So Obama's numbers are bad, but not dispositive of his 2012 fortunes. Carter nearly doubled his approval rating in just over two months, though to no avail. Voters have short memories and polls are event-driven. Indeed, the single most important variable - the identity of his GOP rival - is utterly uncertain. So predictions at this early stage are useless. All that is certain is that Obama is entering the presidential race with the political winds blowing against him, and he is trending southward.

Categories > Elections


The Day After

Saw Bachmann on a couple of the Sunday morning interview shows.  Dr. Schramm pointed out to me her interview with David Gregory on NBC.  She was terrific (and I say this as someone who is not a supporter.)  Gregory thought he was dealing with a crude dummy and she made him look like a liberal and partisan, out of touch elitist.  She couldn't have asked for a better foil.  She knows exactly what to say to obscure the consequences of not increasing the debt ceiling and having to balance the budget in one year with no tax increases (and cutting taxes on top of that!), without cutting Social Security spending or funding for Afghanistan.  That is good for her but bad for the country.  She was also good (though not quite as good) on the tougher and smarter FOX Sunday morning program.

Categories > Politics


Narrative Fail

Pawlenty didn't fail because "Unfortunately for Pawlenty, the GOP zeitgeist doesn't seem to support nice guys, when niceness is their most salient attribute."  It would be better to say that Pawlenty failed because he treated Republican primary and caucus voters like yokels. Do we really have to go back over the time when he called on conservatives to take inspiration from an act of alleged domestic violence?  Is that nice?  Was it "nice" to try to weasel out of having to give an answer on waterboarding?  Was it nice to coin Obamneycare when Romney wasn't around and then weasel when asked to defend the term to Romney's face?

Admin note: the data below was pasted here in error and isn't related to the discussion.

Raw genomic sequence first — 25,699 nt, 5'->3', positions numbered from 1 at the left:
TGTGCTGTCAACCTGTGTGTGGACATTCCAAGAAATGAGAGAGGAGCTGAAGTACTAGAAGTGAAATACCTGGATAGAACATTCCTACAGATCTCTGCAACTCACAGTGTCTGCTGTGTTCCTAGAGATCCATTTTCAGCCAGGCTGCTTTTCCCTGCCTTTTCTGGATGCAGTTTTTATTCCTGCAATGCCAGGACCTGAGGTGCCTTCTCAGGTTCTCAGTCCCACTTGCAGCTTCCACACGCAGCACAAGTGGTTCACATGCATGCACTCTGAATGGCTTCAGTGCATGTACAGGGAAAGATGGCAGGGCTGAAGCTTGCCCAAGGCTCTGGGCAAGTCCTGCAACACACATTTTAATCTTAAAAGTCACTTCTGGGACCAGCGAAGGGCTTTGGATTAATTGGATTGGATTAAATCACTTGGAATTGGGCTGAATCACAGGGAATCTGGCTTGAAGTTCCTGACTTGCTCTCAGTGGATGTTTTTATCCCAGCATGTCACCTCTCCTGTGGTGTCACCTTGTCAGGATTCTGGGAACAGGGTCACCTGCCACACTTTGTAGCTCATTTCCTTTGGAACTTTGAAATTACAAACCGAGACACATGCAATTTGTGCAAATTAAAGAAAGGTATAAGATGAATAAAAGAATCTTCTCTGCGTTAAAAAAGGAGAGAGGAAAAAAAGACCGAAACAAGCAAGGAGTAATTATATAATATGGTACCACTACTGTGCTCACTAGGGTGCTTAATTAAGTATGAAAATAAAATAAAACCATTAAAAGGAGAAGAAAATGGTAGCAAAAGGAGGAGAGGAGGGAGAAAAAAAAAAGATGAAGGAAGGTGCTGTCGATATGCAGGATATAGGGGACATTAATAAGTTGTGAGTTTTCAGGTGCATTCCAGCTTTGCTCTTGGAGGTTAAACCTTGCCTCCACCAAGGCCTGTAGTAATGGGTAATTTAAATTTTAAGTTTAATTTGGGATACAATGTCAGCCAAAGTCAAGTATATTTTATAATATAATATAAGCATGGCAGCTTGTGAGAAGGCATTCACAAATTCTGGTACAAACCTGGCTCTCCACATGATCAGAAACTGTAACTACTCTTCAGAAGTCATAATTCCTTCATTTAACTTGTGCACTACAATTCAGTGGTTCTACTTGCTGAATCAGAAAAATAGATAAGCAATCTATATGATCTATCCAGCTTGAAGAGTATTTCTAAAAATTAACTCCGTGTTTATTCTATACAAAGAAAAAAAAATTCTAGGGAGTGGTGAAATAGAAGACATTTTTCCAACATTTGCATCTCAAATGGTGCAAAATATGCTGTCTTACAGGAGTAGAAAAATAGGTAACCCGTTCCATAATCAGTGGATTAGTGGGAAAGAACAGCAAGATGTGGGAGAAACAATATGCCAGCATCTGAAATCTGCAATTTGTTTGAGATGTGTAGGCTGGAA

Pawlenty's economic record as governor and his stands on social issues made him a good fit to run for President.  Pawlenty didn't run as that guy.  He ran as a guy who seemed to "learn" everything he thought he knew about conservatives from reading hostile accounts in liberal-leaning media outlets.  For all her flaws, at least Bachmann understood that filing a bill to repeal Obamacare was closer to the desires of right-leaning voters than talking a bunch of nonsense about taking a nine iron to Obama's agenda. 

There is more than one reason why Bachmann showed greater appeal among conservatives than did Pawlenty.  One of those reasons was that Bachmann showed them respect, while Pawlenty showed them condescending obsequiousness

Categories > Politics


Pawlenty Quits

Pawlenty-Bachmann 2012